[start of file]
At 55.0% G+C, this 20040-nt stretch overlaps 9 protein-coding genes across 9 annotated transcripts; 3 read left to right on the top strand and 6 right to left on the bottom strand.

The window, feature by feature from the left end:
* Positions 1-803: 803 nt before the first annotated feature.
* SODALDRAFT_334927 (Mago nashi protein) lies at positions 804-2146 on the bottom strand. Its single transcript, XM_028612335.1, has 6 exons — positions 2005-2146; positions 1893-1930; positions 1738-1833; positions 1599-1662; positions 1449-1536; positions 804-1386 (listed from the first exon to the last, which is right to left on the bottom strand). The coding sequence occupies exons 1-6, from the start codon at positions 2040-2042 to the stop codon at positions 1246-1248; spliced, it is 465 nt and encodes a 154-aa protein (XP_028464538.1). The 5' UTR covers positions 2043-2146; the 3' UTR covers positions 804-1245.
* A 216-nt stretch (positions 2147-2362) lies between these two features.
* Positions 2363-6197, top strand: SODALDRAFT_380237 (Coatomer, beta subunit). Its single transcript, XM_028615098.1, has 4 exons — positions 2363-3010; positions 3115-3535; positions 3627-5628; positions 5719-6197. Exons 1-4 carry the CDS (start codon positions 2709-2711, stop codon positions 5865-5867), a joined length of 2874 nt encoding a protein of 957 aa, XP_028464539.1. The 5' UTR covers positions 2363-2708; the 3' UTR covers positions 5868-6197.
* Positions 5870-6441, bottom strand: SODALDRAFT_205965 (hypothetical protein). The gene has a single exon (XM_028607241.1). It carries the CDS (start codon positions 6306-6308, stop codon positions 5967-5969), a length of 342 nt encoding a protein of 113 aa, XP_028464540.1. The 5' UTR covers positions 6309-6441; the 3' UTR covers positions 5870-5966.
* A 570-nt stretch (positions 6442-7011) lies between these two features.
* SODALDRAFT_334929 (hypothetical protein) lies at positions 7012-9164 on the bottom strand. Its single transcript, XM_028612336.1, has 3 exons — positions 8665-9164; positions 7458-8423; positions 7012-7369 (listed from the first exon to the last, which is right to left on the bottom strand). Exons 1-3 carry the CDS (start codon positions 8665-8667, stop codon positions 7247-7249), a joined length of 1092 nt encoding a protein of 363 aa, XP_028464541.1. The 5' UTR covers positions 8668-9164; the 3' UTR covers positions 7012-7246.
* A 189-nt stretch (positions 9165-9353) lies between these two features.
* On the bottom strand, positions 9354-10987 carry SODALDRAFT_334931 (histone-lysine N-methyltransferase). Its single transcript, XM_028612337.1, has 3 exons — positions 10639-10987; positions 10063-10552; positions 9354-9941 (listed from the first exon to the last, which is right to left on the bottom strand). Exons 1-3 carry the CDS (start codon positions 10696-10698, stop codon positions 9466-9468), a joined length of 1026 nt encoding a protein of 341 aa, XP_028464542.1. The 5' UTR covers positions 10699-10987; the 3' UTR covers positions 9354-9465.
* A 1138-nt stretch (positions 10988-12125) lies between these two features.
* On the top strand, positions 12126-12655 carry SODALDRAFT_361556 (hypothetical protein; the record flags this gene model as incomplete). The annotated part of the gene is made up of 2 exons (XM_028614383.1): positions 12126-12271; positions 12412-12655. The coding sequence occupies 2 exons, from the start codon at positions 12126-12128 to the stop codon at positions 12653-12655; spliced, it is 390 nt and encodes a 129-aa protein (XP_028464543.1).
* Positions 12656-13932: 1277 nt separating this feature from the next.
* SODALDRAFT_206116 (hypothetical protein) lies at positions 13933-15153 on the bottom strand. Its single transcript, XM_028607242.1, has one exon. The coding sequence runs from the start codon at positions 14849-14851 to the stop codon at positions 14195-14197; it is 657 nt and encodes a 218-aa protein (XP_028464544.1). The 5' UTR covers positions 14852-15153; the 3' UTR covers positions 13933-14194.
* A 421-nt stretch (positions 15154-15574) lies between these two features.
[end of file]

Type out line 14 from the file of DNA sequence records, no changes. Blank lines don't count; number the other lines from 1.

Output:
* Positions 12656-13932: 1277 nt separating this feature from the next.